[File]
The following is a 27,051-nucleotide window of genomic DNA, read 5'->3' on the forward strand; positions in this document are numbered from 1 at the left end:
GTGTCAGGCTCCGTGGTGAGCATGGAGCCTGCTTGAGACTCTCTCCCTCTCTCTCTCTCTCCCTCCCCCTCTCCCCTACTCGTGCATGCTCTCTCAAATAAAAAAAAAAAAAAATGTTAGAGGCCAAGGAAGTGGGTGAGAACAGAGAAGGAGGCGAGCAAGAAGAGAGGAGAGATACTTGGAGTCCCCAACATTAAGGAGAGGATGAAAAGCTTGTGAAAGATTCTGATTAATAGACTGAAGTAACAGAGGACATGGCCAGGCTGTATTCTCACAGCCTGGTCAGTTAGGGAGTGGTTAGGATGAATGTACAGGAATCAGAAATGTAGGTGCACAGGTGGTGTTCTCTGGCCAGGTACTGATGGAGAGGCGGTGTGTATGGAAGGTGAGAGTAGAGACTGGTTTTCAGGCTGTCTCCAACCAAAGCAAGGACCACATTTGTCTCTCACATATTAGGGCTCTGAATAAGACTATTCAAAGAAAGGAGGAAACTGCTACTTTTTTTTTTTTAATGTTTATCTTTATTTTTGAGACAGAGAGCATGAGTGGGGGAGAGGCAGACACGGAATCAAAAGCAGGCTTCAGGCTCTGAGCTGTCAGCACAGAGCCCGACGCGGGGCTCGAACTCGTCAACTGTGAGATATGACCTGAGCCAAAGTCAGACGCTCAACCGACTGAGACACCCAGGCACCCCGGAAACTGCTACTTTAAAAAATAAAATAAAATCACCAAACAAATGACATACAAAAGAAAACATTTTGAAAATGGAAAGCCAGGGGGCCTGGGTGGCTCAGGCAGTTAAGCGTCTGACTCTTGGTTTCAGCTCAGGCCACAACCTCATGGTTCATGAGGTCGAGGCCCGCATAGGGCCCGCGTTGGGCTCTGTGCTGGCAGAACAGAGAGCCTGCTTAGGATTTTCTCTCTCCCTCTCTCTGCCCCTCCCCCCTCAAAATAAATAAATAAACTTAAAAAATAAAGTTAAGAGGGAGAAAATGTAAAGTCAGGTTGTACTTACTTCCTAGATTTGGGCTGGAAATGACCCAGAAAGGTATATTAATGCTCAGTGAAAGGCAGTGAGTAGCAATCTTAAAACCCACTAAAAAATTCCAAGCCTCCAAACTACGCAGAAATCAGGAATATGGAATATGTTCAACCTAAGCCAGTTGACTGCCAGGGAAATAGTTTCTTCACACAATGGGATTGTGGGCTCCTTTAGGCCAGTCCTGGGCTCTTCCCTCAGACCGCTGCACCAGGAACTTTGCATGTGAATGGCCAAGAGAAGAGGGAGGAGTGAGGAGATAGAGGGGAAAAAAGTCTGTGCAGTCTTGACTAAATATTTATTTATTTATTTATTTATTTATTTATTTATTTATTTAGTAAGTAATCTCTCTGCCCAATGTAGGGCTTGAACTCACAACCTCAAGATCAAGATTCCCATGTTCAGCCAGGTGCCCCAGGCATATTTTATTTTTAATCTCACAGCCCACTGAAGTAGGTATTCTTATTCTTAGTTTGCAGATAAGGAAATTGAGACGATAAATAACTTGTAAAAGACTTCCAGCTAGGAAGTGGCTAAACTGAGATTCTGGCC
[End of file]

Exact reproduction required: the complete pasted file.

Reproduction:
The following is a 27,051-nucleotide window of genomic DNA, read 5'->3' on the forward strand; positions in this document are numbered from 1 at the left end:
GTGTCAGGCTCCGTGGTGAGCATGGAGCCTGCTTGAGACTCTCTCCCTCTCTCTCTCTCTCCCTCCCCCTCTCCCCTACTCGTGCATGCTCTCTCAAATAAAAAAAAAAAAAAATGTTAGAGGCCAAGGAAGTGGGTGAGAACAGAGAAGGAGGCGAGCAAGAAGAGAGGAGAGATACTTGGAGTCCCCAACATTAAGGAGAGGATGAAAAGCTTGTGAAAGATTCTGATTAATAGACTGAAGTAACAGAGGACATGGCCAGGCTGTATTCTCACAGCCTGGTCAGTTAGGGAGTGGTTAGGATGAATGTACAGGAATCAGAAATGTAGGTGCACAGGTGGTGTTCTCTGGCCAGGTACTGATGGAGAGGCGGTGTGTATGGAAGGTGAGAGTAGAGACTGGTTTTCAGGCTGTCTCCAACCAAAGCAAGGACCACATTTGTCTCTCACATATTAGGGCTCTGAATAAGACTATTCAAAGAAAGGAGGAAACTGCTACTTTTTTTTTTTTAATGTTTATCTTTATTTTTGAGACAGAGAGCATGAGTGGGGGAGAGGCAGACACGGAATCAAAAGCAGGCTTCAGGCTCTGAGCTGTCAGCACAGAGCCCGACGCGGGGCTCGAACTCGTCAACTGTGAGATATGACCTGAGCCAAAGTCAGACGCTCAACCGACTGAGACACCCAGGCACCCCGGAAACTGCTACTTTAAAAAATAAAATAAAATCACCAAACAAATGACATACAAAAGAAAACATTTTGAAAATGGAAAGCCAGGGGGCCTGGGTGGCTCAGGCAGTTAAGCGTCTGACTCTTGGTTTCAGCTCAGGCCACAACCTCATGGTTCATGAGGTCGAGGCCCGCATAGGGCCCGCGTTGGGCTCTGTGCTGGCAGAACAGAGAGCCTGCTTAGGATTTTCTCTCTCCCTCTCTCTGCCCCTCCCCCCTCAAAATAAATAAATAAACTTAAAAAATAAAGTTAAGAGGGAGAAAATGTAAAGTCAGGTTGTACTTACTTCCTAGATTTGGGCTGGAAATGACCCAGAAAGGTATATTAATGCTCAGTGAAAGGCAGTGAGTAGCAATCTTAAAACCCACTAAAAAATTCCAAGCCTCCAAACTACGCAGAAATCAGGAATATGGAATATGTTCAACCTAAGCCAGTTGACTGCCAGGGAAATAGTTTCTTCACACAATGGGATTGTGGGCTCCTTTAGGCCAGTCCTGGGCTCTTCCCTCAGACCGCTGCACCAGGAACTTTGCATGTGAATGGCCAAGAGAAGAGGGAGGAGTGAGGAGATAGAGGGGAAAAAAGTCTGTGCAGTCTTGACTAAATATTTATTTATTTATTTATTTATTTATTTATTTATTTATTTAGTAAGTAATCTCTCTGCCCAATGTAGGGCTTGAACTCACAACCTCAAGATCAAGATTCCCATGTTCAGCCAGGTGCCCCAGGCATATTTTATTTTTAATCTCACAGCCCACTGAAGTAGGTATTCTTATTCTTAGTTTGCAGATAAGGAAATTGAGACGATAAATAACTTGTAAAAGACTTCCAGCTAGGAAGTGGCTAAACTGAGATTCTGGCC